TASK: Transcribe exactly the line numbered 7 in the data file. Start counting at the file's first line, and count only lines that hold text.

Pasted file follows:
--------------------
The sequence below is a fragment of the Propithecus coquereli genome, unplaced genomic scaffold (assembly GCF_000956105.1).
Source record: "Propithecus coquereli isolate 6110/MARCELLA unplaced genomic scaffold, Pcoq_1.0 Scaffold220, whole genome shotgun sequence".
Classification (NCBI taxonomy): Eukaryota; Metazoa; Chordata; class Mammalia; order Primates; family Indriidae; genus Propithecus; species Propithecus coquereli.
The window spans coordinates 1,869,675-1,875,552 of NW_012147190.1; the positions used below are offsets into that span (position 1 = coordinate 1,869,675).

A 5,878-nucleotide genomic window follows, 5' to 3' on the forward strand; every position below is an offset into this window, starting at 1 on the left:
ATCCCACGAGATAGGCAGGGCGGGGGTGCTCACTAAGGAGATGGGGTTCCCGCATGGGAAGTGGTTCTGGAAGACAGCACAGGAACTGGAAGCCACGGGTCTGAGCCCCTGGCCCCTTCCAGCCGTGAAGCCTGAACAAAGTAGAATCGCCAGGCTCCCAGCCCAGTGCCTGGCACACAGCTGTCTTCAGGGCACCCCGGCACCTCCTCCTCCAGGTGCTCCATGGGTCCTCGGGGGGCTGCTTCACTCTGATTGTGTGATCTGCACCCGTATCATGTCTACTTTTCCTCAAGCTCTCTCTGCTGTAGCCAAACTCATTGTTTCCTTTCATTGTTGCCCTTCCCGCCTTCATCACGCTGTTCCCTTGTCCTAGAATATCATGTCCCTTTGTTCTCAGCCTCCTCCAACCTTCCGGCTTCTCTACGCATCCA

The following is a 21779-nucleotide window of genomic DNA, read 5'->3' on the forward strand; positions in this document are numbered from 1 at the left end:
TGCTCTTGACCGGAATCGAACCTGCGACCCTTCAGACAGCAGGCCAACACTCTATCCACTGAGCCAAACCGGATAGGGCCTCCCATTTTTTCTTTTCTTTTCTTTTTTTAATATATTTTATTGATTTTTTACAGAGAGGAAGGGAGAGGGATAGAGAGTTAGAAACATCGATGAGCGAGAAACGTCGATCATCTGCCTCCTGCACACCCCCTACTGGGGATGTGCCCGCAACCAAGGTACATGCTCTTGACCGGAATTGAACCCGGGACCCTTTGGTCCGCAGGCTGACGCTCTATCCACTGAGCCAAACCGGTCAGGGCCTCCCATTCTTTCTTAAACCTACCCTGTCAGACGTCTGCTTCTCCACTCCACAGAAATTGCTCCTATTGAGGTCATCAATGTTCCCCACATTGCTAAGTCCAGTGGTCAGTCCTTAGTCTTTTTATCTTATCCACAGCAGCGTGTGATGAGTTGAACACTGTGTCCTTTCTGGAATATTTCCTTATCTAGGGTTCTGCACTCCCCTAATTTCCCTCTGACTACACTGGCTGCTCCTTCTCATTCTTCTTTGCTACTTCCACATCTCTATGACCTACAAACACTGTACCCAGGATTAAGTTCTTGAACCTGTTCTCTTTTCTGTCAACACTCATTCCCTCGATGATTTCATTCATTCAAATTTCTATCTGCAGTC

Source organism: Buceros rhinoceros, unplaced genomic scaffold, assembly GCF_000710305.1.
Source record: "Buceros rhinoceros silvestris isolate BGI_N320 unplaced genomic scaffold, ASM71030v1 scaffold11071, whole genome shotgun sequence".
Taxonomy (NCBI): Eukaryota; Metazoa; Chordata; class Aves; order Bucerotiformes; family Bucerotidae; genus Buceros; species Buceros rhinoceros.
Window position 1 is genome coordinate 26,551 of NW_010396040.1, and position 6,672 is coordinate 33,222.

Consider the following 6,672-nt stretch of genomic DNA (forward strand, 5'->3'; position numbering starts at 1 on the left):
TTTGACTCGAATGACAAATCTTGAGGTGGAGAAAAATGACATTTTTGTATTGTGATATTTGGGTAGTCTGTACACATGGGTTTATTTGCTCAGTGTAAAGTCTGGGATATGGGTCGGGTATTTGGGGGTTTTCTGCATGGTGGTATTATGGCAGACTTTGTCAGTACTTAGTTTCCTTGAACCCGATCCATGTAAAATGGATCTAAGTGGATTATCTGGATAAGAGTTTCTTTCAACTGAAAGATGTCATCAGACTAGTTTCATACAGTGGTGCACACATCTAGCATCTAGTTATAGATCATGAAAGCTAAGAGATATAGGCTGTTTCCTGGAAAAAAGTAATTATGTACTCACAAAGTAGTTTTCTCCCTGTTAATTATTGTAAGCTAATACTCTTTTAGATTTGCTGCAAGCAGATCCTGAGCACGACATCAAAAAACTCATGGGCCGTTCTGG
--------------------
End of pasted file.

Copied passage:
The following is a 21779-nucleotide window of genomic DNA, read 5'->3' on the forward strand; positions in this document are numbered from 1 at the left end: